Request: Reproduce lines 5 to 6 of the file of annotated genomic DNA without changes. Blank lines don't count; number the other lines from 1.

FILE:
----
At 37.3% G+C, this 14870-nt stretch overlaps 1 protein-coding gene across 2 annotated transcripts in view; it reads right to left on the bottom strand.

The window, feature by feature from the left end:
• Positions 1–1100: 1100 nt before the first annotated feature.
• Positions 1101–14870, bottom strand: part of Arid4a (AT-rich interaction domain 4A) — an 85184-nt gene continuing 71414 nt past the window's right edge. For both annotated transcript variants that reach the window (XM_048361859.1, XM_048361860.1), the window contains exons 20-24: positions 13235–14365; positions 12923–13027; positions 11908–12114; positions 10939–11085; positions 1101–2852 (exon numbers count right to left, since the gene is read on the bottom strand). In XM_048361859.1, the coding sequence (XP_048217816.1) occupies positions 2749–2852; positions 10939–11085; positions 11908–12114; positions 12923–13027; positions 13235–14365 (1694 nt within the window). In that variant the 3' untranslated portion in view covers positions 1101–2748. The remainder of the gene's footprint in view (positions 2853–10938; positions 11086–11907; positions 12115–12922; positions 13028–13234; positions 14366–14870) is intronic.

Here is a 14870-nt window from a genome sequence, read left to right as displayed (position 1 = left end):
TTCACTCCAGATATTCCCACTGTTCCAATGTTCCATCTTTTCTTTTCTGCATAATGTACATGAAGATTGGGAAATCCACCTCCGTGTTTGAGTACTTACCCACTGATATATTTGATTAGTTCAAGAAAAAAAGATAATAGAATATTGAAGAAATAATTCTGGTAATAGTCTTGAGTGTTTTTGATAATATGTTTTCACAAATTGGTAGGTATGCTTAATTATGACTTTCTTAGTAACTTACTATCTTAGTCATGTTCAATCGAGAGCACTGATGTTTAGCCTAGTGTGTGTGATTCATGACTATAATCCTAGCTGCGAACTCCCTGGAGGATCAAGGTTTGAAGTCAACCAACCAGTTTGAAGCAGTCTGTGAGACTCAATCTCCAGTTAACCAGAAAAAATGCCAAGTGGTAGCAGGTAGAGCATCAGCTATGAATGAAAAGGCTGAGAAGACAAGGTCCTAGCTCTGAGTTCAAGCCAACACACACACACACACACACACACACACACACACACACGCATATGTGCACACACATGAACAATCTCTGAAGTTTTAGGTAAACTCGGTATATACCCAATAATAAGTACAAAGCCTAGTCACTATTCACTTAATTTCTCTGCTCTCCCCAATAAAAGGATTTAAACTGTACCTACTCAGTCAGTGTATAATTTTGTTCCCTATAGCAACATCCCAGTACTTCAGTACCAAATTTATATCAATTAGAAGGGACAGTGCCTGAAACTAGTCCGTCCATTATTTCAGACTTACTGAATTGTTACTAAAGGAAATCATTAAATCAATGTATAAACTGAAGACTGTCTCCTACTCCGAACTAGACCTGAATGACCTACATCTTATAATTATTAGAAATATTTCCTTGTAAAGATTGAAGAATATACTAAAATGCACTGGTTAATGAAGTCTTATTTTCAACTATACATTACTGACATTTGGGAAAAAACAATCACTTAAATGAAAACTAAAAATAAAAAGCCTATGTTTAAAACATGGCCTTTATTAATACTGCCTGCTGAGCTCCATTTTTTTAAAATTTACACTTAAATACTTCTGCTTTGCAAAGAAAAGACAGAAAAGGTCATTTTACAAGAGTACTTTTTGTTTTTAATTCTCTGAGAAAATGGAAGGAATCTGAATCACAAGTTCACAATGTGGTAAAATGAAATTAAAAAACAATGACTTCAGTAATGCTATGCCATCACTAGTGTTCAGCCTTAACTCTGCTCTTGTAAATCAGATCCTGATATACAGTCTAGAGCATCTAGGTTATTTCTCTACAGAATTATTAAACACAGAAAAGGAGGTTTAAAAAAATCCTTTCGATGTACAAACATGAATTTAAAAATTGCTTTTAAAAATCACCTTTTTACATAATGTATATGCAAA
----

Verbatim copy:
Here is a 14870-nt window from a genome sequence, read left to right as displayed (position 1 = left end):
TTCACTCCAGATATTCCCACTGTTCCAATGTTCCATCTTTTCTTTTCTGCATAATGTACATGAAGATTGGGAAATCCACCTCCGTGTTTGAGTACTTACCCACTGATATATTTGATTAGTTCAAGAAAAAAAGATAATAGAATATTGAAGAAATAATTCTGGTAATAGTCTTGAGTGTTTTTGATAATATGTTTTCACAAATTGGTAGGTATGCTTAATTATGACTTTCTTAGTAACTTACTATCTTAGTCATGTTCAATCGAGAGCACTGATGTTTAGCCTAGTGTGTGTGATTCATGACTATAATCCTAGCTGCGAACTCCCTGGAGGATCAAGGTTTGAAGTCAACCAACCAGTTTGAAGCAGTCTGTGAGACTCAATCTCCAGTTAACCAGAAAAAATGCCAAGTGGTAGCAGGTAGAGCATCAGCTATGAATGAAAAGGCTGAGAAGACAAGGTCCTAGCTCTGAGTTCAAGCCAACACACACACACACACACACACACACACACACACACACGCATATGTGCACACACATGAACAATCTCTGAAGTTTTAGGTAAACTCGGTATATACCCAATAATAAGTACAAAGCCTAGTCACTATTCACTTAATTTCTCTGCTCTCCCCAATAAAAGGATTTAAACTGTACCTACTCAGTCAGTGTATAATTTTGTTCCCTATAGCAACATCCCAGTACTTCAGTACCAAATTTATATCAATTAGAAGGGACAGTGCCTGAAACTAGTCCGTCCATTATTTCAGACTTACTGAATTGTTACTAAAGGAAATCATTAAATCAATGTATAAACTGAAGACTGTCTCCTACTCCGAACTAGACCTGAATGACCTACATCTTATAATTATTAGAAATATTTCCTTGTAAAGATTGAAGAATATACTAAAATGCACTGGTTAATGAAGTCTTATTTTCAACTATACATTACTGACATTTGGGAAAAAACAATCACTTAAATGAAAACTAAAAATAAAAAGCCTATGTTTAAAACATGGCCTTTATTAATACTGCCTGCTGAGCTCCATTTTTTTAAAATTTACACTTAAATACTTCTGCTTTGCAAAGAAAAGACAGAAAAGGTCATTTTACAAGAGTACTTTTTGTTTTTAATTCTCTGAGAAAATGGAAGGAATCTGAATCACAAGTTCACAATGTGGTAAAATGAAATTAAAAAACAATGACTTCAGTAATGCTATGCCATCACTAGTGTTCAGCCTTAACTCTGCTCTTGTAAATCAGATCCTGATATACAGTCTAGAGCATCTAGGTTATTTCTCTACAGAATTATTAAACACAGAAAAGGAGGTTTAAAAAAATCCTTTCGATGTACAAACATGAATTTAAAAATTGCTTTTAAAAATCACCTTTTTACATAATGTATATGCAAA